Adoption is a way of making dreams come true for children and their new families in Michigan. However, bringing a child with a traumatic history into a household brings challenges for everyone concerned.
PTSD in children
Post-traumatic stress disorder (PTSD) is an often misunderstood condition. Many associate it with war veterans, but statistics tell a different story. According to the Bureau of Veteran’s Affairs, up to 15% of girls and 6% of boys who’ve experienced trauma during their formative years develop PTSD.
PTSD symptoms in children and teens
Although some experiences are similar, PTSD in children and teens may exhibit differently than in adults struggling with the same condition.
The symptoms of PTSD in children include:
• Nightmares and other sleep disturbances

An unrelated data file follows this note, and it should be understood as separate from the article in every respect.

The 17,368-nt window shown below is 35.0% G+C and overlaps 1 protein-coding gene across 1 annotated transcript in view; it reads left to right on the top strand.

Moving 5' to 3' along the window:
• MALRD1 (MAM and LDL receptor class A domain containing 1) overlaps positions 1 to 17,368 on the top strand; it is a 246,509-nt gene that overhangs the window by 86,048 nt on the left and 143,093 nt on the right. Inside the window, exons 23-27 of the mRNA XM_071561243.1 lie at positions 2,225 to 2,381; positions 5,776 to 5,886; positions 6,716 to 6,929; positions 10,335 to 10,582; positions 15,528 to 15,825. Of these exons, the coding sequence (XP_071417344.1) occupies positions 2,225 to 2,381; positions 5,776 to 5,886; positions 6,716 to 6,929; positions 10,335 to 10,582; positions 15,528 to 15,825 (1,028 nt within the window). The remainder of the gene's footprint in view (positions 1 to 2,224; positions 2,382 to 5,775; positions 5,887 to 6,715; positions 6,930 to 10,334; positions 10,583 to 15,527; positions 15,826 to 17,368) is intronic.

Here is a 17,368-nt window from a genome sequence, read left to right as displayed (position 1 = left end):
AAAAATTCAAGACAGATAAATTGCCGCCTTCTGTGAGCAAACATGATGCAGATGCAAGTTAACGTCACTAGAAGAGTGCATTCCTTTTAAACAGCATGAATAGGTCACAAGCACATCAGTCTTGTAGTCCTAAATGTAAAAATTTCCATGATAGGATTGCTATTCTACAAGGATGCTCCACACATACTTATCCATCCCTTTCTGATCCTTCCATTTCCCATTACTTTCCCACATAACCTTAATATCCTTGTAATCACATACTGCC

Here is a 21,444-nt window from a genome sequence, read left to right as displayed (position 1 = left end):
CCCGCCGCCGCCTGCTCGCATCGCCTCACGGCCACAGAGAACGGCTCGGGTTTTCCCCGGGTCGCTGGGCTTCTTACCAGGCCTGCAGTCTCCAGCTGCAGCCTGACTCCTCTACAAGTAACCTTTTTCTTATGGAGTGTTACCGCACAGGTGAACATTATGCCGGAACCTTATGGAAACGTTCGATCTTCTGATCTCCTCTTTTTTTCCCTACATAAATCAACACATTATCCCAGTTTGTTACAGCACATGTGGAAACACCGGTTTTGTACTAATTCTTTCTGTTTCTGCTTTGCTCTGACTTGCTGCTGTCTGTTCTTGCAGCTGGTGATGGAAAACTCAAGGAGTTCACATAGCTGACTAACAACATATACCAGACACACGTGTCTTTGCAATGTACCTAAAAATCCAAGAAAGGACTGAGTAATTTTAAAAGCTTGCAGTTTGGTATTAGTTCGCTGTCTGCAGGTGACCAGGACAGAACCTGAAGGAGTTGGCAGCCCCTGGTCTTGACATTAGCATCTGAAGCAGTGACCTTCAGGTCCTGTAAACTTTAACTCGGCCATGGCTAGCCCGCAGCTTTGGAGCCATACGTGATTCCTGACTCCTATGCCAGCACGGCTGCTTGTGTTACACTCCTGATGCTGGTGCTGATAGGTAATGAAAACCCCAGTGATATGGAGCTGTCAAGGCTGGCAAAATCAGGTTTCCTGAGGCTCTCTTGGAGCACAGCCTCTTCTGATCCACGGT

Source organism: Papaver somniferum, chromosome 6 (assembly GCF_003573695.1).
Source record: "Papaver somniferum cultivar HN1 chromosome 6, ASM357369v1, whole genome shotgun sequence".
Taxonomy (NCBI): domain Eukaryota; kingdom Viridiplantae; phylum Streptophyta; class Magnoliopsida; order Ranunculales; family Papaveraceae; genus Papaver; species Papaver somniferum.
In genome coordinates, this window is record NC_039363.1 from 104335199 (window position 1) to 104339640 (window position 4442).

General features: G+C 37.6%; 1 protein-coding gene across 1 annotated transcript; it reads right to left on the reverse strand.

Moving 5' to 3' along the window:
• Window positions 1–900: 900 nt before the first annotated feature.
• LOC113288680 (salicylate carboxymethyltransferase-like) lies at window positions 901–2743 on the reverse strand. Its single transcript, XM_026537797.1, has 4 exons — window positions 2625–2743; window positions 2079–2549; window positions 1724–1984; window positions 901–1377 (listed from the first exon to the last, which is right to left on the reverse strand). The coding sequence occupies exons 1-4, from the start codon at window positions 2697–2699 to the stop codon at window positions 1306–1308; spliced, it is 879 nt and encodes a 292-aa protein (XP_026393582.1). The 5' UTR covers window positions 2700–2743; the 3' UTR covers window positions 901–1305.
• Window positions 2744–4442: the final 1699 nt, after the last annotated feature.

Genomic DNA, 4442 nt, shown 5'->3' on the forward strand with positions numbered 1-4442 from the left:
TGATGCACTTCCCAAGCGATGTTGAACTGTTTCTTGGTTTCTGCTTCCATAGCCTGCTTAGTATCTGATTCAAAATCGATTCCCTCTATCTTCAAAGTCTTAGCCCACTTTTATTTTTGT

• Reliving the trauma, either mentally or during play
• Intense fear or sadness that continues for a long duration
• Lack of emotion
• Becoming emotional when something reminds them of past trauma
• Irrational behavior or angry outbursts
They can also respond differently to normal requests or act out situations that are usually beyond their years. Children coping with past trauma can struggle with other conditions, such as depression and anxiety.
Older children in Michigan’s foster care system are harder to place, especially when they have special needs. When an adoption does happen, the new forever families need additional support.
Helping children deal with a traumatic history
Fortunately, emotional and mental health problems are treatable. Often, it takes finding the right type of therapy and showing kids a lot of love and patience. One treatment that shows promise is called Eye Movement Desensitization and Reprocessing (EMDR).
This type of treatment seeks to retrain the brain by noticing changes in eye movements and other types of muscle memory in response to triggers of traumatic events. The theory is that such a treatment can disconnect associations these memories create.